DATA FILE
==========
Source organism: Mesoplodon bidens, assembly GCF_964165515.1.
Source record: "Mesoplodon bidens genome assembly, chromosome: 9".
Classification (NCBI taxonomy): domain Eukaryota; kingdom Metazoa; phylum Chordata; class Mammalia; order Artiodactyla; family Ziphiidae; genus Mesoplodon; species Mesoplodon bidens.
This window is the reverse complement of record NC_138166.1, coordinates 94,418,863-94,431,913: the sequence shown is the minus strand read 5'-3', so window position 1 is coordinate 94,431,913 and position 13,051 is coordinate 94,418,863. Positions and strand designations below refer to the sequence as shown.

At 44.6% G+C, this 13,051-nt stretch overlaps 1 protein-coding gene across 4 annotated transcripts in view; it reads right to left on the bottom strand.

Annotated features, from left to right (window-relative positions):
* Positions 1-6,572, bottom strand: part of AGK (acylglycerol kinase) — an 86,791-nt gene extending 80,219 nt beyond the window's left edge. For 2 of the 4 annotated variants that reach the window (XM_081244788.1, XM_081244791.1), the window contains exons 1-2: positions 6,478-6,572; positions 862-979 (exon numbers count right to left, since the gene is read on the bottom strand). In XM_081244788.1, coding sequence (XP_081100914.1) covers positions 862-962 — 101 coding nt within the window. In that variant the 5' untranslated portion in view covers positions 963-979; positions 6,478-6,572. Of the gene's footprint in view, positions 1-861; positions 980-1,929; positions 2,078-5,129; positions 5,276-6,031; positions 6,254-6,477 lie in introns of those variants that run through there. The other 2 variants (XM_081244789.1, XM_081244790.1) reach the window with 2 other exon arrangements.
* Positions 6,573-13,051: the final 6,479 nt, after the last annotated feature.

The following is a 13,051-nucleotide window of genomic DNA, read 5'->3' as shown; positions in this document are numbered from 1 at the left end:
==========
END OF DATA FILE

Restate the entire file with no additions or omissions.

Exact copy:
Source organism: Mesoplodon bidens, assembly GCF_964165515.1.
Source record: "Mesoplodon bidens genome assembly, chromosome: 9".
Classification (NCBI taxonomy): domain Eukaryota; kingdom Metazoa; phylum Chordata; class Mammalia; order Artiodactyla; family Ziphiidae; genus Mesoplodon; species Mesoplodon bidens.
This window is the reverse complement of record NC_138166.1, coordinates 94,418,863-94,431,913: the sequence shown is the minus strand read 5'-3', so window position 1 is coordinate 94,431,913 and position 13,051 is coordinate 94,418,863. Positions and strand designations below refer to the sequence as shown.

At 44.6% G+C, this 13,051-nt stretch overlaps 1 protein-coding gene across 4 annotated transcripts in view; it reads right to left on the bottom strand.

Annotated features, from left to right (window-relative positions):
* Positions 1-6,572, bottom strand: part of AGK (acylglycerol kinase) — an 86,791-nt gene extending 80,219 nt beyond the window's left edge. For 2 of the 4 annotated variants that reach the window (XM_081244788.1, XM_081244791.1), the window contains exons 1-2: positions 6,478-6,572; positions 862-979 (exon numbers count right to left, since the gene is read on the bottom strand). In XM_081244788.1, coding sequence (XP_081100914.1) covers positions 862-962 — 101 coding nt within the window. In that variant the 5' untranslated portion in view covers positions 963-979; positions 6,478-6,572. Of the gene's footprint in view, positions 1-861; positions 980-1,929; positions 2,078-5,129; positions 5,276-6,031; positions 6,254-6,477 lie in introns of those variants that run through there. The other 2 variants (XM_081244789.1, XM_081244790.1) reach the window with 2 other exon arrangements.
* Positions 6,573-13,051: the final 6,479 nt, after the last annotated feature.

The following is a 13,051-nucleotide window of genomic DNA, read 5'->3' as shown; positions in this document are numbered from 1 at the left end: